Outrage is being voiced in Britain after reports have emerged of women being forced to sit separately from men at events held by Muslim groups on British campuses, a phenomenon some have termed “gender apartheid.”
Britain’s Sunday Times reported that not only were women forced to sit in the back of the hall at a seminar organized by the Queen Mary Islamic Society at Queen Mary University of London last month, they were not allowed to speak and had to enter via a “sisters only” entrance. Men – who were seated in front - were allowed to ask questions orally while women wrote their questions on paper.
[sharequote align="right"]British PM: "That is not the right approach."[/sharequote]
The event, called Deception of the Dunya (world), featured a speaker Ustadh Abu Abdillah who spoke about living morally, the British paper reported.
One female student who attended told the Sunday Times she thought the experience was degrading. “It’s not just about segregation but also about how they’re treating women,” the student told the paper, adding she didn’t want her name used for fear she might be attacked.
“It's one thing to be segregated but a whole other thing being told we are not allowed to speak and men being told not to look at woman,” the student who is a devout Muslim herself said.
“You just want to shake them and say ‘Why are you being so disrespectful?’” she added.
A university spokesman was quoted by the Daily Mail, saying “Segregated events are not in line with Queen Mary's values or equality policy. We will be raising this with our students' union as this should extend to student society-organized events with external speakers such as this one.”
Last month’s event followed a similar incident earlier this year at the University of Leicester during which women were seated rows behind men during a lecture organized by the University of Leicester Islamic Society.
Photographs were posted online of the Islamic Awareness Week event, at which signs were put up directing “brothers” and “sisters” to use different doors to enter the room.
The Guardian was given this photograph in April of the signs directing men and women to their assigned doors:
The Daily Mail posted this photograph showing the men in the front of the room:
“Separate seating for men and women is not something we ever enforce. It happens naturally and if Muslim women were disadvantaged they would be the first to complain,” Saleem Chagtai of the Islamic Education and Research Academy said according to the Daily Mail.
Last month, Universities UK (UUK) established guidelines which allowed religious groups to segregate men and women at public meetings on campus, as long as the segregation was based on “genuinely held religious beliefs.”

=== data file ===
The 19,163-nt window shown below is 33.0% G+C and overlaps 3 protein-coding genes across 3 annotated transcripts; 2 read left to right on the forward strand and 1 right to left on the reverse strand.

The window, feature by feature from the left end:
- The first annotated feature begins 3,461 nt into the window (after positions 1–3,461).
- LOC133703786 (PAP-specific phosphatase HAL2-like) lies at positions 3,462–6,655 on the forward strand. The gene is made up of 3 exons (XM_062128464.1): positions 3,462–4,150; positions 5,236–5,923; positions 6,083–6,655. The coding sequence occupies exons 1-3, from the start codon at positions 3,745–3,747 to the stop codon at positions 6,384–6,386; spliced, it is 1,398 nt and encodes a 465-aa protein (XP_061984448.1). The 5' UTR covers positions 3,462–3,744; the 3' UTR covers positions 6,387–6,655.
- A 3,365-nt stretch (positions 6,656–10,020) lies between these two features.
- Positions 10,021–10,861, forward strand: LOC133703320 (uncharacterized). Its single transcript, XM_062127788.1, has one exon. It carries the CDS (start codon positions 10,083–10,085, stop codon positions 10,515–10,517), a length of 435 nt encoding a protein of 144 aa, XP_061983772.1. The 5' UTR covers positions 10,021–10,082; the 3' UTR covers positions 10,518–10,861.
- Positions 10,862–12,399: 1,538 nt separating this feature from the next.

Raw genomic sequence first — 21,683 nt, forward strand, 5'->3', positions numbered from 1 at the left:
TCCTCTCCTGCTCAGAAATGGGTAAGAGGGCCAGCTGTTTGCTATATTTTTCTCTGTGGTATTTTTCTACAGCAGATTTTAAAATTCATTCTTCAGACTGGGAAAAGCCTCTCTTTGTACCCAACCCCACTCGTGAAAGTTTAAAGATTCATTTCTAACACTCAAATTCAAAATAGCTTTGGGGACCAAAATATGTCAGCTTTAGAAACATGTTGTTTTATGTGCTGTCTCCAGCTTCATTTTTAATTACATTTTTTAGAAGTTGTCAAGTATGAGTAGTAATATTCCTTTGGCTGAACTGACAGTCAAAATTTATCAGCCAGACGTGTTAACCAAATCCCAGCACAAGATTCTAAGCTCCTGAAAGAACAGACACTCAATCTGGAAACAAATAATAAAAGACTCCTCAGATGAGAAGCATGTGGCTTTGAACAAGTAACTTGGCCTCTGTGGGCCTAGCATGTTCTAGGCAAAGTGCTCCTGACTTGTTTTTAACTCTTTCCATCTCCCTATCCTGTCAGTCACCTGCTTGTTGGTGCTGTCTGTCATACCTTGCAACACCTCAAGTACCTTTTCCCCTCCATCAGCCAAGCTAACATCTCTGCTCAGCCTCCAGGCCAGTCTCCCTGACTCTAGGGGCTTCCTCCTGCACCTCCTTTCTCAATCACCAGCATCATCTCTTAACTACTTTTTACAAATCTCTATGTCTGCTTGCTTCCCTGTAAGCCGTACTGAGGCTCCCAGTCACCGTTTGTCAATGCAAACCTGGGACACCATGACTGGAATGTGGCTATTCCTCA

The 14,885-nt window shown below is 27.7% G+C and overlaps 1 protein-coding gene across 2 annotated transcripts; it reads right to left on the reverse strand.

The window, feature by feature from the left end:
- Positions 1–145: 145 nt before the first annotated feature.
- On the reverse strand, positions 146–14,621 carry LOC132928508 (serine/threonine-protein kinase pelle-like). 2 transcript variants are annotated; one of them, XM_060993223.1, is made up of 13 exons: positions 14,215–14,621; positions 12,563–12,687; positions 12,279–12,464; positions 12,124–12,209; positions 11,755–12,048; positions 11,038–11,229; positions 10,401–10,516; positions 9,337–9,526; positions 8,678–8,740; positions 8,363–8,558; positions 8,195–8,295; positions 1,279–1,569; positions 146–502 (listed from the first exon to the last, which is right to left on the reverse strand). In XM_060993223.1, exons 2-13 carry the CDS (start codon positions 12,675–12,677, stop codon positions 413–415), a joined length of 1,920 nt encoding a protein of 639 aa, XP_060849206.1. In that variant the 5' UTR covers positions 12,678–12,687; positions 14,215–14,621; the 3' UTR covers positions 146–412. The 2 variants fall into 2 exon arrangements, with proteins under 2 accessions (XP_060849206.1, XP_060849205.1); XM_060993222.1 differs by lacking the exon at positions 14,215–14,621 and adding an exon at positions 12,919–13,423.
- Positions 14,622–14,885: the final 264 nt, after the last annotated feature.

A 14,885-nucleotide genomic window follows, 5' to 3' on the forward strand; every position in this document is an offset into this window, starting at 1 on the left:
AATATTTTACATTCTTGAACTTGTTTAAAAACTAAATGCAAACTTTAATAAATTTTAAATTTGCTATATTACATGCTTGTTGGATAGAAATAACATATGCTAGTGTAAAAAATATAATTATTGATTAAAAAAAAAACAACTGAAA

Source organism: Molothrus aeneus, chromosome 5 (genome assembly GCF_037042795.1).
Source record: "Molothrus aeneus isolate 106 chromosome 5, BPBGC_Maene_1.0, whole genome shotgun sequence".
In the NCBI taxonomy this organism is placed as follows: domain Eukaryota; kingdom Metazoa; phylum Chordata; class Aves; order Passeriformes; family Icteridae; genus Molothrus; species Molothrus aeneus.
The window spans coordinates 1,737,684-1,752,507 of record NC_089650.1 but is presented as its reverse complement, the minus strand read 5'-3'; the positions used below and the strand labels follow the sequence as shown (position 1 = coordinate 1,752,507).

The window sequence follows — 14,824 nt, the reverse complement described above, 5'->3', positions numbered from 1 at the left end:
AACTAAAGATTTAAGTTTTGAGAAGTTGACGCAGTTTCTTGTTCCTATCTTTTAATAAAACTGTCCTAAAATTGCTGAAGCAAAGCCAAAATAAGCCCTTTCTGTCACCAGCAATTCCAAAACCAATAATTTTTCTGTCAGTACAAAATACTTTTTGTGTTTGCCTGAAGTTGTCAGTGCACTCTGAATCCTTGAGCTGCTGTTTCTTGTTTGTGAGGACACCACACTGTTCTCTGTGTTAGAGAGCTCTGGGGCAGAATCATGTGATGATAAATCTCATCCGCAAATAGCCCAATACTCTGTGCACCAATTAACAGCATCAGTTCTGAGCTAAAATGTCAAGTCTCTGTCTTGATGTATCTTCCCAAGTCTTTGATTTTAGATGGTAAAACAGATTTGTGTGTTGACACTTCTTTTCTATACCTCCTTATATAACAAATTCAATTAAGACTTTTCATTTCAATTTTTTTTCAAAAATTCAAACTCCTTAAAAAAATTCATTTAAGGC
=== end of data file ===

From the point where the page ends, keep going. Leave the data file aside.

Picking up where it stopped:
Catherine Bennett, a columnist for the Observer, termed the sex segregation practice “gender apartheid.” In the Guardian’s Comment Is Free blog, she wrote “It may or may not be lawful, depending on future lawsuits and revised advice from Universities UK, for academic institutions to compel submission to speaker demands for gender apartheid where this is the outcome of ‘genuinely held religious beliefs.’”
“All we can know for sure, at the time of writing, is that those with phony or inadequately fanatical religious beliefs are unlikely to be granted the privilege of segregation in our universities. Unless they are very good liars,” she added.
Rupert Sutton of Student Rights, a group that combats extremism on British campuses, was quoted in the Daily Mail reacting to the Leicester incident: “The obvious discrimination in this picture is what segregated seating can mean in practice – women pushed to the back of the hall, while men are given the best seats to see and hear the speaker.”
The watchdog group found that of the visits by Islamic speakers to British campuses, over one quarter resulted in segregated meetings.
British Prime Minister David Cameron told Sky News on Friday, “I’m absolutely clear that there should not be segregated audiences for visiting speakers to universities in Britain.”
“That is not the right approach. The guidance should not say that, universities should not allow this. I’m very clear about this,” Cameron added.
Appearing to backtrack on the earlier directive, Universities UK chief Nicola Dandridge said in a statement: "Universities UK agrees entirely with the prime minister that universities should not enforce gender segregation on audiences at the request of guest speakers."
This story has been updated.